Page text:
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A's on the rise in U.S. report cards, but SATs flounder


Replies to: A's on the rise in U.S. report cards, but SATs flounder

  • HRS1861HRS1861 Registered User Posts: 36 Junior Member
    TL;DR there is basically no solution.

    The poor and minorities have, on average, lower standardized test scores, hence the objection towards it. That being said, it is one of the few objective measures out there, and unfortunately if a student can have a better quality of education, they will inevitably score higher on a single standard applied to everyone. I feel like this is the same anywhere across the board - the wealthier you are the higher chance you have to succeed.

    If there are tests of intrinsic ability - say something like admissions test for the universities of Oxford and Cambridge instead, it could potentially better control for class/race differences. Even then, if a student is wealthy, goes to a top private school and is nurtured in critical thinking and testtaking, they'll still do better.

    I also want to note that poor childhood nutrition and education could affect IQ scores, which could in turn affect standardized test performance.

    Of course, we can get rid of standardized tests. Then of course, we have as the article states, grade inflation. How can an admissions officer tell an A from one school to another? Some schools are deflated, others inflated.

    There is really no good solution that works for everyone. You can either have a single standard that inevitably benefits the rich because of better opportunities+schooling or remove any semblance of objectivity from college admissions.
  • AlumonAlumon Registered User Posts: 51 Junior Member
    "There is really no good solution that works for everyone."

    Just because you or I cannot see a solution now doesn't mean that there isn't a solution.

  • HRS1861HRS1861 Registered User Posts: 36 Junior Member
    We can spend hours talking about hypotheticals, and sure, there might be a solution down the line. What I stated, and what I'm trying to state is that as things currently stand, standardized tests are the only objective measure available to colleges, but many complain about the test being unfair to the poor and minorities. As things CURRENTLY stand, unless we can fill two mutually exclusive demands (with basically all standardized tests hurting the poor and minorities), we will never have a solution for all stakeholders in this issue.
  • sunnyschoolsunnyschool Registered User Posts: 718 Member
    edited August 2017
    There is data showing that colleges take lower score ranges for certain racial / ethnic groups than other groups.
    The test is fair and objective. Anyone who wants to do better can use a variety of free resources, which are just as good as those you pay for (ie, Khan Academy or self-studying from SAT book vs. attending a prep class).
  • HRS1861HRS1861 Registered User Posts: 36 Junior Member
    edited August 2017
    Therein lies the problem - poor kids and minorities are held to a lower standard for testing, hence removing the entire point of these tests - standardization.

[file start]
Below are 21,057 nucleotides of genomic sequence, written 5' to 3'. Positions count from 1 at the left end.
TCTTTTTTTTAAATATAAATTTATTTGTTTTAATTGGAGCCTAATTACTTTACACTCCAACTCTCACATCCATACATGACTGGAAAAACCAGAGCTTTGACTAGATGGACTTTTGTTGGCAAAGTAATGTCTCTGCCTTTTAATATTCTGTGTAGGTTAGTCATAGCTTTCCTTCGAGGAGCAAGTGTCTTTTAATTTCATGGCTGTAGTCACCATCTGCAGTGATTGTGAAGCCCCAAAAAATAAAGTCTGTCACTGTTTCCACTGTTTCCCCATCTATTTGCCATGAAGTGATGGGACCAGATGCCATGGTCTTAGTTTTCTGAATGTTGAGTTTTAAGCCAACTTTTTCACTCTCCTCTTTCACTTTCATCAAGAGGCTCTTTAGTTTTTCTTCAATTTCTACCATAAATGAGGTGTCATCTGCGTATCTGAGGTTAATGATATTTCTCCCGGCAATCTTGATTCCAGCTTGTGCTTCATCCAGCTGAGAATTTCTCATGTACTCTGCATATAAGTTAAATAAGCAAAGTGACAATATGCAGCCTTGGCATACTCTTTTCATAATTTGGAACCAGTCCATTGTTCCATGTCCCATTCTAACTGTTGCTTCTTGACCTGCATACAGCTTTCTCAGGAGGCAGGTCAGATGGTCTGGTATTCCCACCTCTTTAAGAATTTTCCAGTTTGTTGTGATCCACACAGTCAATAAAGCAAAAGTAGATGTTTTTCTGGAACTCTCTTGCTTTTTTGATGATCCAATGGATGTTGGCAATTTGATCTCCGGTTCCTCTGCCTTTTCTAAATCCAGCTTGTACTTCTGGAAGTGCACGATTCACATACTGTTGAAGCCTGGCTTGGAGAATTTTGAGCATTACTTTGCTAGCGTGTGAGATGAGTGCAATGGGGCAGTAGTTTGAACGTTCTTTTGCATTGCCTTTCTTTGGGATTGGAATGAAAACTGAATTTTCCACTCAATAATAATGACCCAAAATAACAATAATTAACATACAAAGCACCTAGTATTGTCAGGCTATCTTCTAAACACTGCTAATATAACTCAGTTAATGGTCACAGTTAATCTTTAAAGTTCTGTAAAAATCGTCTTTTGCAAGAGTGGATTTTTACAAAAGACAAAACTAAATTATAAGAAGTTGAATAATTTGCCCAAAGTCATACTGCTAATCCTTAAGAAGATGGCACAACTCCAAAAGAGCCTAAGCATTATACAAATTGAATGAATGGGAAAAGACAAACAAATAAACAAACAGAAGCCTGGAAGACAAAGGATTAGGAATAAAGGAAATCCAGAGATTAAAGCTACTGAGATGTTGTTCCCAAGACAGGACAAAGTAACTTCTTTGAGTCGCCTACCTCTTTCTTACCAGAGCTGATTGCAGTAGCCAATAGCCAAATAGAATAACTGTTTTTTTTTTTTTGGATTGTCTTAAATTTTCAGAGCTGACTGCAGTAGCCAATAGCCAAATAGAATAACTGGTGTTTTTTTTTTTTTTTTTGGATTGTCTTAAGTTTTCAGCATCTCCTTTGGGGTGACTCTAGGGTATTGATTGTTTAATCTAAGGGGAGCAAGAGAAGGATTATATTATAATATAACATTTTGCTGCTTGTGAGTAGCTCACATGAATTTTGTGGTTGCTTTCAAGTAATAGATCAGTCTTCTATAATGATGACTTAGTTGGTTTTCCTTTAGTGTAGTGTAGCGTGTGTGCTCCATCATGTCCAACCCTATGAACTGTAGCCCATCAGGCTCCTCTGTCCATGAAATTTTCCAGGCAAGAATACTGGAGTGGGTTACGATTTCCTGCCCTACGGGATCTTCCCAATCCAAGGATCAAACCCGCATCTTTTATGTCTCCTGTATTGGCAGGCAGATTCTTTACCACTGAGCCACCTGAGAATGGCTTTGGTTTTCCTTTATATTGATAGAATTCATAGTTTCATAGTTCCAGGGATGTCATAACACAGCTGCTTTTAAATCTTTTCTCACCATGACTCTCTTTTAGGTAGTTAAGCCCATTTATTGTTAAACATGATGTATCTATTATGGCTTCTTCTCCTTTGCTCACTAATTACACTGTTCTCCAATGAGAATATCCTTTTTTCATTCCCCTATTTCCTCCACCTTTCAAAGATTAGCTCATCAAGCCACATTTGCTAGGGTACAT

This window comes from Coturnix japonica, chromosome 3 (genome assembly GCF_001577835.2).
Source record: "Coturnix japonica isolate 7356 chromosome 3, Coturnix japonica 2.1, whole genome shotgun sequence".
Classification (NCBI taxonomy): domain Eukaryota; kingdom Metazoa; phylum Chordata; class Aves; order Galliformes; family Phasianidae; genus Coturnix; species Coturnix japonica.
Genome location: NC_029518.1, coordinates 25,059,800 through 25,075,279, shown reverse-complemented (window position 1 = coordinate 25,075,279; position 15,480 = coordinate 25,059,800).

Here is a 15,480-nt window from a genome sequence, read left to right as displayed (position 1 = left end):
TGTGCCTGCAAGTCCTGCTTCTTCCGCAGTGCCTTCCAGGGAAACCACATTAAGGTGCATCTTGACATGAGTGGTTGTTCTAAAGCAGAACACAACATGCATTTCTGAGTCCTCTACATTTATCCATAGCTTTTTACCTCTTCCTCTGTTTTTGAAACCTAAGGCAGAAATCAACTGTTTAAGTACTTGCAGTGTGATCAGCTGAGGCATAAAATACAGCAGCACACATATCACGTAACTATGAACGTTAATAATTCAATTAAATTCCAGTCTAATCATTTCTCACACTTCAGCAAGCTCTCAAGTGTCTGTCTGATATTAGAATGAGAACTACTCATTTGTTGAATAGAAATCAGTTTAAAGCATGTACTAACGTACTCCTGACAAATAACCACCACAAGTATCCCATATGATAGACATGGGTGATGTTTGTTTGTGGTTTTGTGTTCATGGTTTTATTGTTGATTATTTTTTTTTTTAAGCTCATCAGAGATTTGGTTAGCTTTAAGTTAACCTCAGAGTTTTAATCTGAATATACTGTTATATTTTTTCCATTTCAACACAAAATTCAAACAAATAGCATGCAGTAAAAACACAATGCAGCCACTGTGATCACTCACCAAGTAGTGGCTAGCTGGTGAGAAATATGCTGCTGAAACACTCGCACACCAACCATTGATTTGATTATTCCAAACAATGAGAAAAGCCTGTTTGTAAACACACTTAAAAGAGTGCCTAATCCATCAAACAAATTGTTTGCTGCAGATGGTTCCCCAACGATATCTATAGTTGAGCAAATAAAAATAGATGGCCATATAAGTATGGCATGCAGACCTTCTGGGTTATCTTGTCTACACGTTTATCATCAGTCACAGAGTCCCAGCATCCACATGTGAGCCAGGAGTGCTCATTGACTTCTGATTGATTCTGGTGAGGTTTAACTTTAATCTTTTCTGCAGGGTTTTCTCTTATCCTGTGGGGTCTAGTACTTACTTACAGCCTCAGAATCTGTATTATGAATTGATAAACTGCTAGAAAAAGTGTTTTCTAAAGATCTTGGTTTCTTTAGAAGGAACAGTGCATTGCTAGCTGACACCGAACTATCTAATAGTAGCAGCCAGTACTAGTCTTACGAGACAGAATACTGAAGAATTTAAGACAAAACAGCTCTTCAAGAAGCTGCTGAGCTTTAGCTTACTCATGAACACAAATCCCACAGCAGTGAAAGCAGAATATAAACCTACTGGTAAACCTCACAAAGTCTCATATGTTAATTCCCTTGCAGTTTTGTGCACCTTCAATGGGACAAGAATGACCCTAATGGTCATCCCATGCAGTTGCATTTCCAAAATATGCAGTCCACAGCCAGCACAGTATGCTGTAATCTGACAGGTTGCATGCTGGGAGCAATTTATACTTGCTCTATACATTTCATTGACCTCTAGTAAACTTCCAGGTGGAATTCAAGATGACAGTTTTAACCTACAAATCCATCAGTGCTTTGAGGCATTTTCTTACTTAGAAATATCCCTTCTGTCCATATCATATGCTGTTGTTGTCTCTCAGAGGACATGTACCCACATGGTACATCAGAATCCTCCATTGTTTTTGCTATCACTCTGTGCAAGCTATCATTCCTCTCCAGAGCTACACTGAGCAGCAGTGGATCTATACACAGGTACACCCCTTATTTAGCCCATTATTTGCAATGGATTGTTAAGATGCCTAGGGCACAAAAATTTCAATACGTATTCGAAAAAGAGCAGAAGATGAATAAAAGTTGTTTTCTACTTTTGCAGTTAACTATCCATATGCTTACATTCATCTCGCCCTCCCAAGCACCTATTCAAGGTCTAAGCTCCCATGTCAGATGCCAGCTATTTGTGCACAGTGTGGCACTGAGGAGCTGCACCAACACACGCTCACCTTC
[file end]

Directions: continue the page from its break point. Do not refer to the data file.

On any measure of academic ability, on average, the poor and minorities (with the exception of Asians and Jews) score poorer. What this suggests is that on average, they are less academically competent. Believe it or not, Khan Academy, books and expensive prep classes can only help so much - if a kid goes to an inner city school or a dilapidated schoolhouse in Appalachia, they are bound to have a lower quality of education. That will translate into testing, because prep materials cannot alone teach the various skills tested. It can be difficult, unless done consistently in class, to improve skills like reading comprehension and certain mathematical techniques.

    In sum, sure the testing is objective, I'm not disputing that. However, as long as there is a large group of people who want racially equal results, and another group that wants standardization, you'll never reach a consensus.
  • sunnyschoolsunnyschool Registered User Posts: 718 Member
    But then, if the academic measures are lower for certain ethnic/income groups, then they are less prepared for college level education, which is what the SAT purports to measure. Who do you want building the bridge or designing airplanes...the 700 math SAT or the 500?
  • HRS1861HRS1861 Registered User Posts: 36 Junior Member
    I think we are in agreement. I never contested what you are saying.
  • sunnyschoolsunnyschool Registered User Posts: 718 Member
    Agree to Agree! :)
  • msdynamite85msdynamite85 Registered User Posts: 6 New Member
    I think that the government should hire a strong social media programmer like mark zuckerberg to create a round the clock online learning community that would aim to provide the poor and minority students a structured study plan and encouragement and motivation that wealthier children benefit from.

    For example set a group of poor 4th grade African American boys a goal of reading one story book a week but create an online book club where once a week they just log on and then talk about what they read with other kids their age plus an older leader who is trained to challenge their comprehension and critical thinking skills.
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